"I have called it an artificial famine: that is to say, it was a famine which desolated a rich and fertile island that produced every year abundance and superabundance to sustain all her people and many more. The English, indeed, call the famine a 'dispensation of Providence' and ascribe it entirely to the blight on potatoes. But potatoes failed in like manner all over Europe; yet there was no famine save in Ireland." (John Mitchel, Young Ireland Movement)
Anyone who has ever heard of "the luck of the Irish" knows it is not something to wish on someone, for few people in the British Isles have ever suffered as the Irish have. As one commissioner looking into the situation in Ireland wrote in February 1845, "It would be impossible adequately to describe the privations which they habitually and silently endure.... In many districts their only food is the potato, their only beverage water.... [T]heir cabins are seldom a protection against the weather.... [A] bed or a blanket is a rare luxury...and nearly in all their pig and a manure heap constitute their only property." Even his fellow commissioners agreed and expressed "our strong sense of the patient endurance which the laboring classes have exhibited under sufferings greater, we believe, than the people of any other country in Europe have to sustain".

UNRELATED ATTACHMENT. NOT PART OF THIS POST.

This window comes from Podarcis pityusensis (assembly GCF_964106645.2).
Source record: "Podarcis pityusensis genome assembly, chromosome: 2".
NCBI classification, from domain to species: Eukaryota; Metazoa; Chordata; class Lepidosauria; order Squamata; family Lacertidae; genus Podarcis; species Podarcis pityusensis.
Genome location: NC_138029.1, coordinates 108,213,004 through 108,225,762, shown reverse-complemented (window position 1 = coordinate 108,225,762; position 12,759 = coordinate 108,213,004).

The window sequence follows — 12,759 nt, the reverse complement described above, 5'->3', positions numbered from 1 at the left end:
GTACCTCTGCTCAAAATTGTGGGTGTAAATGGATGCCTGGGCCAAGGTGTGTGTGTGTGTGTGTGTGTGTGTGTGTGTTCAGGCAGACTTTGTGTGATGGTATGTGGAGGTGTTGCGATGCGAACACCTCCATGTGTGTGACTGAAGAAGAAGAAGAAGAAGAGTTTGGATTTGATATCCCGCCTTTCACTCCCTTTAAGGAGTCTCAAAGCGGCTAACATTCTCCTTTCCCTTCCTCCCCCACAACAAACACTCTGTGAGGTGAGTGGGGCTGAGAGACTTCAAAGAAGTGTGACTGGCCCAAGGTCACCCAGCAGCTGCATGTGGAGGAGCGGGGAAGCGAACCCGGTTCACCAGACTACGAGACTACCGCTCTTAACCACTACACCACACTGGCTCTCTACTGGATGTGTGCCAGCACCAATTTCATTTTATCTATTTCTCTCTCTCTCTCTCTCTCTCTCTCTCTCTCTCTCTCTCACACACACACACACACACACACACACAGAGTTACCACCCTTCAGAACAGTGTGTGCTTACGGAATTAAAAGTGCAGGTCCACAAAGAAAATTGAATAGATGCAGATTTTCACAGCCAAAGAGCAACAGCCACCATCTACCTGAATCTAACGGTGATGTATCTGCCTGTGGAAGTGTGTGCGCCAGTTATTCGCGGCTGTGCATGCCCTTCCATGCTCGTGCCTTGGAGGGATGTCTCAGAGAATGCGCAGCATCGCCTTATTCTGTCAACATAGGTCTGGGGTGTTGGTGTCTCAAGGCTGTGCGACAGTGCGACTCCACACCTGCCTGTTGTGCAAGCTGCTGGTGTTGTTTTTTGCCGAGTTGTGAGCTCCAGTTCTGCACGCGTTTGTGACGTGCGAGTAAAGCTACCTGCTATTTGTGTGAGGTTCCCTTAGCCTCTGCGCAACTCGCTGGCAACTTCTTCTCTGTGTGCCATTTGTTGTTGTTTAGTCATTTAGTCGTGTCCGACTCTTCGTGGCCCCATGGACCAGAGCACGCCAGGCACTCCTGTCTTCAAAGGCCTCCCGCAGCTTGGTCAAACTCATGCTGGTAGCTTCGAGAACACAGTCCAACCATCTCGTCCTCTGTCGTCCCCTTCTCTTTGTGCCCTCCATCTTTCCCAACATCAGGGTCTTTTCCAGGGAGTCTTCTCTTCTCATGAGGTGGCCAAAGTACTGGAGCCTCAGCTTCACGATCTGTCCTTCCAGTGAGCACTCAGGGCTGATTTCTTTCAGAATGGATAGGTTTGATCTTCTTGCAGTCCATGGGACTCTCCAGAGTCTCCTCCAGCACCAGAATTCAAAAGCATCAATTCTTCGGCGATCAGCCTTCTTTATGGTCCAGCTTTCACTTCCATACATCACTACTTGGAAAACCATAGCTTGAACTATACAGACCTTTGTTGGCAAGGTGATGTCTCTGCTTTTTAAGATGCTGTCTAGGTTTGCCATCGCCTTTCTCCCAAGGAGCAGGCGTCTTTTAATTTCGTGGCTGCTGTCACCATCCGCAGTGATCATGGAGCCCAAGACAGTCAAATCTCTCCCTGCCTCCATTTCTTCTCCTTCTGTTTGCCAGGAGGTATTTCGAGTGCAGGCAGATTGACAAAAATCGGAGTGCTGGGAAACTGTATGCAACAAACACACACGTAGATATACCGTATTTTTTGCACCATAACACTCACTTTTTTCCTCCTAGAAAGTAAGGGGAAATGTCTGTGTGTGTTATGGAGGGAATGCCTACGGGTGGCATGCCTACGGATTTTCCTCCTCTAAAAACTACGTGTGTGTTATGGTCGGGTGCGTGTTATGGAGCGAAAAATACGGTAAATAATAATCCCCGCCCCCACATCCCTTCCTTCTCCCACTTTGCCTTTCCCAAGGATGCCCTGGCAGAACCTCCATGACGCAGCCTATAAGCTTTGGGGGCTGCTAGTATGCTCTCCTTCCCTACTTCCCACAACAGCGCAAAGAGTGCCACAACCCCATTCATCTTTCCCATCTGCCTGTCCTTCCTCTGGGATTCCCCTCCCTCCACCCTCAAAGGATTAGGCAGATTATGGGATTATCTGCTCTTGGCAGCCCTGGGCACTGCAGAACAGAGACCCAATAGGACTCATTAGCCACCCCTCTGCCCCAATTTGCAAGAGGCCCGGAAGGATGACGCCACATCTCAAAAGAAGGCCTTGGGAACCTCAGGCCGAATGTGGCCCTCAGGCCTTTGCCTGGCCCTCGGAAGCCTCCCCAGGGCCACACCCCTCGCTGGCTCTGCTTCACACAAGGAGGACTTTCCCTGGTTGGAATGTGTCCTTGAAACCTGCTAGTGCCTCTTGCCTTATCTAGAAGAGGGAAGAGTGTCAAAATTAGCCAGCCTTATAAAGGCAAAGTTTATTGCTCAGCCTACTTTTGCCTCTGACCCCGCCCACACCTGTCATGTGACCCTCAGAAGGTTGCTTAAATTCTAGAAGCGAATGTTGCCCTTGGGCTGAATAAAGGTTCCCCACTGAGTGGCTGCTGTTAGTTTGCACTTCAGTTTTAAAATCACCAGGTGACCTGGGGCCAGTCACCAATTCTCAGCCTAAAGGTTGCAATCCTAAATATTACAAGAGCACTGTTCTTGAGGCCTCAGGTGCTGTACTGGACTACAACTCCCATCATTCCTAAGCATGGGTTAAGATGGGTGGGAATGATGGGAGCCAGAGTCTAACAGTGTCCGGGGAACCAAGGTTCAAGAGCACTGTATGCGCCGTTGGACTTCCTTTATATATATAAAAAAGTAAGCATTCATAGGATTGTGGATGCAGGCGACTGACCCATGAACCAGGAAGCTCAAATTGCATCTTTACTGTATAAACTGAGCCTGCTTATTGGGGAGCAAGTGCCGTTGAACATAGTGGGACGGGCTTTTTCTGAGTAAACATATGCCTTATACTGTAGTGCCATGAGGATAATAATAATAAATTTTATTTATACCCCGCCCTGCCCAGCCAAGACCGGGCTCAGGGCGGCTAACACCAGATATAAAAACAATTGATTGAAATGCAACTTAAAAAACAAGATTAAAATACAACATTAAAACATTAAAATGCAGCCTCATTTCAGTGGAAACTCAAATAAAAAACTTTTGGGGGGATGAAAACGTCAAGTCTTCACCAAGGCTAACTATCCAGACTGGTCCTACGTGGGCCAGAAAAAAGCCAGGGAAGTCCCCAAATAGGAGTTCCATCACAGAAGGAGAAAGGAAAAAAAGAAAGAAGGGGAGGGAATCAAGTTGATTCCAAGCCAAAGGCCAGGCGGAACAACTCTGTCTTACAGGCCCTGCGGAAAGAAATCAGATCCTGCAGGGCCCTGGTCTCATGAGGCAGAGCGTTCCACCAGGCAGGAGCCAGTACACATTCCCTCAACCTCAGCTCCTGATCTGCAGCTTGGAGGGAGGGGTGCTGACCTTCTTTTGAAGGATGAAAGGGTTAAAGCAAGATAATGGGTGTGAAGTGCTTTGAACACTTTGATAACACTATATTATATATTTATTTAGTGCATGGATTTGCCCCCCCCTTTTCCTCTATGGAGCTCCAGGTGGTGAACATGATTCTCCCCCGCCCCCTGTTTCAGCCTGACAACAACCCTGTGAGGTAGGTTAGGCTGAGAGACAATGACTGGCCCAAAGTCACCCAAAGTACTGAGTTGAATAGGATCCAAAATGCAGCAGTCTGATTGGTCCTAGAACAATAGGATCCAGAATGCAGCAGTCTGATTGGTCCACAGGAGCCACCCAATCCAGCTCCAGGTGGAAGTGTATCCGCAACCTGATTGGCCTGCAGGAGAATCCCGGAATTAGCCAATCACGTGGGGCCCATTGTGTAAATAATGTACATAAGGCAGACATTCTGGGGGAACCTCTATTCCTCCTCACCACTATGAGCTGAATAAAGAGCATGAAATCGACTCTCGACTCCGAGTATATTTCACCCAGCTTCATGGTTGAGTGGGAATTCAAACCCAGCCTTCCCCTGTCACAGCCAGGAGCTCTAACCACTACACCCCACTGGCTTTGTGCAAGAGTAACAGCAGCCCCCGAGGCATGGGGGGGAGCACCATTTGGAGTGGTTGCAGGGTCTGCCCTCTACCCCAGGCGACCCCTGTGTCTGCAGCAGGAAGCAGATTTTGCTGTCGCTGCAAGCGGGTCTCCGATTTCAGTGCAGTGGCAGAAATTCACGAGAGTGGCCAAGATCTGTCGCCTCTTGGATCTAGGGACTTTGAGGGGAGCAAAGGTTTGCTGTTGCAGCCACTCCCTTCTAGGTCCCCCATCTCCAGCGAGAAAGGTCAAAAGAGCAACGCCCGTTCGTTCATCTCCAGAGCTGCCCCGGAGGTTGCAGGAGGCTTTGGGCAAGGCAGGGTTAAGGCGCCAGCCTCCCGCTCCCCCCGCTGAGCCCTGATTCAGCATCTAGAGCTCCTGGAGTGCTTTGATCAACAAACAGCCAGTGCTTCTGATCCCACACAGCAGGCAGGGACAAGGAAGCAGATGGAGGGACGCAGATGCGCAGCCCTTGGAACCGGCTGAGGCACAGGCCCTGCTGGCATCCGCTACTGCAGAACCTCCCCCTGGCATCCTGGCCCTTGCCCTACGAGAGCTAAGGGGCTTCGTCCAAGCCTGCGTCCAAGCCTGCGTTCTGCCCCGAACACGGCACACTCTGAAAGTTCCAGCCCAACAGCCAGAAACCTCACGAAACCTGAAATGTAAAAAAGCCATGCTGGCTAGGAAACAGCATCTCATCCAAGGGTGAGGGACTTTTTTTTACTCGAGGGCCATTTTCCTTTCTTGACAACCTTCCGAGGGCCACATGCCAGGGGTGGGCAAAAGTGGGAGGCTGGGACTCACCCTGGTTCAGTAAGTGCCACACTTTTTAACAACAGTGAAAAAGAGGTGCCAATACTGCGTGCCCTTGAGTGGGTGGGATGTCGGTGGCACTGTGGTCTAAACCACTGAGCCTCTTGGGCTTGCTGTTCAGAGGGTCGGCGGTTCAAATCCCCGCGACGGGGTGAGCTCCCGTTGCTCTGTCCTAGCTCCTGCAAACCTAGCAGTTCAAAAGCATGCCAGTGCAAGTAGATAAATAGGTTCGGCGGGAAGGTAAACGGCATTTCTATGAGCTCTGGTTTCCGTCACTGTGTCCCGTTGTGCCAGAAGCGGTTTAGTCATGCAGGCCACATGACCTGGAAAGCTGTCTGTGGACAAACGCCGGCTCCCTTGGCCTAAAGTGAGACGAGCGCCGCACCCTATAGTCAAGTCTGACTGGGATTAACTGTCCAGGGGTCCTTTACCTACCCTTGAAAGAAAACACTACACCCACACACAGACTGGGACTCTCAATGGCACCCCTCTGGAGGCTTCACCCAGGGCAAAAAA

Still, in their long history of suffering, nothing was ever so terrible as what the Irish endured during the Great Potato Famine that struck the country in the 1840s. It produced massive upheaval for several years. While countless numbers of Irish starved, the famine also compelled many to leave. And all the while, the British were exporting enough food from Ireland on a daily basis to prevent the starvation.